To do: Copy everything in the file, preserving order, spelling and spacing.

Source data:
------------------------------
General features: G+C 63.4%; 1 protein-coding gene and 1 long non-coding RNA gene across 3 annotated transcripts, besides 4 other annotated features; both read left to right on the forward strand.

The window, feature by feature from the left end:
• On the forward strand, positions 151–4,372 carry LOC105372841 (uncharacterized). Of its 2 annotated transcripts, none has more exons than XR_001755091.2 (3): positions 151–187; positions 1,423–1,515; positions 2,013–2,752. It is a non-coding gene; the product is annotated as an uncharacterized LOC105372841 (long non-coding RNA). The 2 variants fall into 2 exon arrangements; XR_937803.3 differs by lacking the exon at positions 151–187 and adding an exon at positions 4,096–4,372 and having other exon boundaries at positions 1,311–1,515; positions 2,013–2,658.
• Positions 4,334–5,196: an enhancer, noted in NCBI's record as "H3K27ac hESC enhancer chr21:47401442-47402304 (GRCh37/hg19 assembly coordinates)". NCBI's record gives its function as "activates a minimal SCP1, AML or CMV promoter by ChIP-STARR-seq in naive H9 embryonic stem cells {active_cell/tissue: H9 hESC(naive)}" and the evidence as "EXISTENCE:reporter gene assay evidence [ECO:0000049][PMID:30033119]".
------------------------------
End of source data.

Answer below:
General features: G+C 63.4%; 1 protein-coding gene and 1 long non-coding RNA gene across 3 annotated transcripts, besides 4 other annotated features; both read left to right on the forward strand.

The window, feature by feature from the left end:
• On the forward strand, positions 151–4,372 carry LOC105372841 (uncharacterized). Of its 2 annotated transcripts, none has more exons than XR_001755091.2 (3): positions 151–187; positions 1,423–1,515; positions 2,013–2,752. It is a non-coding gene; the product is annotated as an uncharacterized LOC105372841 (long non-coding RNA). The 2 variants fall into 2 exon arrangements; XR_937803.3 differs by lacking the exon at positions 151–187 and adding an exon at positions 4,096–4,372 and having other exon boundaries at positions 1,311–1,515; positions 2,013–2,658.
• Positions 4,334–5,196: an enhancer, noted in NCBI's record as "H3K27ac hESC enhancer chr21:47401442-47402304 (GRCh37/hg19 assembly coordinates)". NCBI's record gives its function as "activates a minimal SCP1, AML or CMV promoter by ChIP-STARR-seq in naive H9 embryonic stem cells {active_cell/tissue: H9 hESC(naive)}" and the evidence as "EXISTENCE:reporter gene assay evidence [ECO:0000049][PMID:30033119]".